Life (15) | Close-Up Film Review
Director Anton Corbijn was himself originally a well thought of photographer before he became a film maker and this movie concentrates as much on the photographer, Dennis Stock, who is sent by Life magazine in 1955 to do a photographic feature on rising star James Dean, as it does on Dean himself. We see James Dean (Dane DeHaan) as a constantly smoking, somewhat solitary figure who the studio bosses, including Jack Warner (Ben Kingsley), find very difficult to deal with. Dennis Stock (Robert Pattinson) is a freelance photographer who is trying to make a name for himself. His ex-wife and son are in New York but he spends most of his time chasing assignments in Hollywood.
Meeting James Dean at a party, Dennis is surprised to be asked to accompany the actor to a screening of his new film, East of Eden. He soon realises that Dean is something special and manages to get a contract with LIFE magazine to do the photos for his picture article. However, Dean is extraordinarily difficult to pin down and Dennis eventually follows Jimmy to New York where he takes many pictures and then to the actor’s family home in the Midwest. Both lots of pictures capture something of the real James and one in particular – Dean in a big coat in the rain walking along a street in New York, smoking a cigarette – is still recognised as iconic.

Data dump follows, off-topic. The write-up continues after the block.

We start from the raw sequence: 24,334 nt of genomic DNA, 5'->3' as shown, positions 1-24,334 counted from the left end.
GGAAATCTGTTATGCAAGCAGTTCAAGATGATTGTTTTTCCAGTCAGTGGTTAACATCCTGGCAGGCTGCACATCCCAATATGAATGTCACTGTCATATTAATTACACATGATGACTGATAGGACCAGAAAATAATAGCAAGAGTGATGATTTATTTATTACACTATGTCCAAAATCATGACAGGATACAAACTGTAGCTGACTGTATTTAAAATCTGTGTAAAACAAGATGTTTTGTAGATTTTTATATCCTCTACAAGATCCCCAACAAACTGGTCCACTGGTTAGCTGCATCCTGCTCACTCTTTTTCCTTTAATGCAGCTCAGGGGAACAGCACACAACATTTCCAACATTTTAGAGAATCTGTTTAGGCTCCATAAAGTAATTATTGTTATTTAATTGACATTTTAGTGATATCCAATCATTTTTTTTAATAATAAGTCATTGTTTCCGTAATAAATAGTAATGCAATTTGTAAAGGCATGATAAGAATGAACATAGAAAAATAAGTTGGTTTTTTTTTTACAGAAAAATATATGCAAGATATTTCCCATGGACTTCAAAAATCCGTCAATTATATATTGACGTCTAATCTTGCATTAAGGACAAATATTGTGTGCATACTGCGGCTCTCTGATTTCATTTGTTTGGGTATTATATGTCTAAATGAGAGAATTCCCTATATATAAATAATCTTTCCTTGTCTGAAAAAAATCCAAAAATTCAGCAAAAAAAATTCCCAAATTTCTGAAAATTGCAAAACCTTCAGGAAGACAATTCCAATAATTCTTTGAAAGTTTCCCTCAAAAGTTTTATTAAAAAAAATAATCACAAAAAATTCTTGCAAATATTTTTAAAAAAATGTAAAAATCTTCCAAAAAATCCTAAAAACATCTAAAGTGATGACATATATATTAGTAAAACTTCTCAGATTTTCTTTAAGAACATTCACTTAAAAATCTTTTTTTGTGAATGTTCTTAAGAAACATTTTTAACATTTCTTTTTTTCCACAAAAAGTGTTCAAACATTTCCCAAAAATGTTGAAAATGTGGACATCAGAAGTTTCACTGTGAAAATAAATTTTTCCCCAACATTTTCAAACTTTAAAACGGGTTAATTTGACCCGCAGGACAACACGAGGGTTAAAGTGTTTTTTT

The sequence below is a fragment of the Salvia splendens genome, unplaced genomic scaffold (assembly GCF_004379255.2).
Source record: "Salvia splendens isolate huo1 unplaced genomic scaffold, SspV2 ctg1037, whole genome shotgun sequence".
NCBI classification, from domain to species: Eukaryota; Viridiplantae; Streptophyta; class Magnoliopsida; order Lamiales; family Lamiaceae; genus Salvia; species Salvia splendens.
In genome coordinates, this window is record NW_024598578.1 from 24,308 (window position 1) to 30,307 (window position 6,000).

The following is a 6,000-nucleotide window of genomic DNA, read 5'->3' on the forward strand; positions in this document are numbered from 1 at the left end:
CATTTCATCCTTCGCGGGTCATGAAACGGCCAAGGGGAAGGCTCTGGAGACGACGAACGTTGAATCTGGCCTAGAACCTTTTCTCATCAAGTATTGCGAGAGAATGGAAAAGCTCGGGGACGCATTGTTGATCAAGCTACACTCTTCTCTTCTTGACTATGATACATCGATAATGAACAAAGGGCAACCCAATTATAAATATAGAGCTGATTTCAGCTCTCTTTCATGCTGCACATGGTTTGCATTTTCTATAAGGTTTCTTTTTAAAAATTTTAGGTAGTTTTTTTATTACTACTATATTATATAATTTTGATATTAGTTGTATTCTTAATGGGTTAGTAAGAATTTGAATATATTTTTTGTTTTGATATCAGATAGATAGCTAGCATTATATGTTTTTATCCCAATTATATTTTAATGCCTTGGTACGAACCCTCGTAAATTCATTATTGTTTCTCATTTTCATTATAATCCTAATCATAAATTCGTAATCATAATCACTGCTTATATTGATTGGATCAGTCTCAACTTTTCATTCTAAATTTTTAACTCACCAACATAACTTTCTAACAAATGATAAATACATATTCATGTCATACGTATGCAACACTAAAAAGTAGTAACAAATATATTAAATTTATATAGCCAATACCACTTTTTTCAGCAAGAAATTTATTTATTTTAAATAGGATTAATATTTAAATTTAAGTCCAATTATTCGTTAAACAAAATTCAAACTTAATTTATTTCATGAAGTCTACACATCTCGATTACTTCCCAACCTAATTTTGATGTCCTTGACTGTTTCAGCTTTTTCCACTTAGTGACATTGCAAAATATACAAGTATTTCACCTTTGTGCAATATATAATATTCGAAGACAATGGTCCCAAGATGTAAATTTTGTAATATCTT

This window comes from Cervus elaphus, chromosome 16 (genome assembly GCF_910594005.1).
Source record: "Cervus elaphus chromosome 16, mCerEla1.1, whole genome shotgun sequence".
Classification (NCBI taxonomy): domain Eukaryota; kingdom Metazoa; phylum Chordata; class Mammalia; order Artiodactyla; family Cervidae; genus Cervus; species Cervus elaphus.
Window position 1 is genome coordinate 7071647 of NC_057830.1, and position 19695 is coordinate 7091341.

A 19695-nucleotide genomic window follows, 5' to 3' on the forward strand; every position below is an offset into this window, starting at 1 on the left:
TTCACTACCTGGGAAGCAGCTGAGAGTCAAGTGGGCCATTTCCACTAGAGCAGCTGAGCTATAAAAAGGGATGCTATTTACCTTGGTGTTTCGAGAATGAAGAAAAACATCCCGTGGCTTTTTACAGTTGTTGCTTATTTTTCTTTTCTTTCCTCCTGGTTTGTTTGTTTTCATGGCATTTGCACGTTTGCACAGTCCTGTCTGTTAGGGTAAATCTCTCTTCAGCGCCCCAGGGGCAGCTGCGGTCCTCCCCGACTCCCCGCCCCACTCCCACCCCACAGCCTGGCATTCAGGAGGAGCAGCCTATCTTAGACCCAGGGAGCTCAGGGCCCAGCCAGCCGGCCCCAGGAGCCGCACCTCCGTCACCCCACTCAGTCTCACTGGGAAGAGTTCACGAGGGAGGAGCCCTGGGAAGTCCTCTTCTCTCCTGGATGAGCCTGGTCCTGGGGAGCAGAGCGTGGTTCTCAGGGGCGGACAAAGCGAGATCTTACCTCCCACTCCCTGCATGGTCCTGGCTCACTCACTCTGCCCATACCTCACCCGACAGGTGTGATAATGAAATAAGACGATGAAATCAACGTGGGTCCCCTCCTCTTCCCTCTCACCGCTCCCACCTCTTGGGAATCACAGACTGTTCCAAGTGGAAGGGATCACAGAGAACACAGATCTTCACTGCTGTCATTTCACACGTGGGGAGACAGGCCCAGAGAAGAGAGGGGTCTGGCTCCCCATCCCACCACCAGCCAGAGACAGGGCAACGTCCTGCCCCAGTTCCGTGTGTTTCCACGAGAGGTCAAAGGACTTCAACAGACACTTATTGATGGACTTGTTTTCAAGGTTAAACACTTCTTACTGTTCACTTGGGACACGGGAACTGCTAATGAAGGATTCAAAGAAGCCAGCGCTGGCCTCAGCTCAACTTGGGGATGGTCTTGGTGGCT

It seems rather like a documentary until Ben Kingsley comes on as a very exaggerated version of Jack Warner, the boss of Warner studios. You can see why Corbijn, who gave us the excellent Control movie, has chosen DeHaan to play Dean. While he doesn’t look like James Dean, Dane certainly has a little of the star quality and puts across the dialogue – in a well-written screenplay by Luke Davies – in the right manner and with the correct body movement. Nobody else could play Dean as it is because he was unique and had this special quality that he became so well-known (even though he only appeared in three films), that we are still so interested in his life. Even the best singer imitating the great Sinatra, can’t give us Sinatra’s unique voice and so nobody can really “do” James Dean.
Robert Pattinson shows that he is not just a good-looking vampire but a real actor who can put over someone who comes across as subdued besides the charismatic Dean, but has depth. We are shown both sides of his character – the hustling commercial photographer and the Dad trying to re-engage with his young son.
This is not just another biopic but a well-written, beautifully acted and photographed film directed by someone who has a personal interest in the life of a photographer, giving us a new take on the life of James Dean, one of the all-time great film actors.
Review by Carlie Newman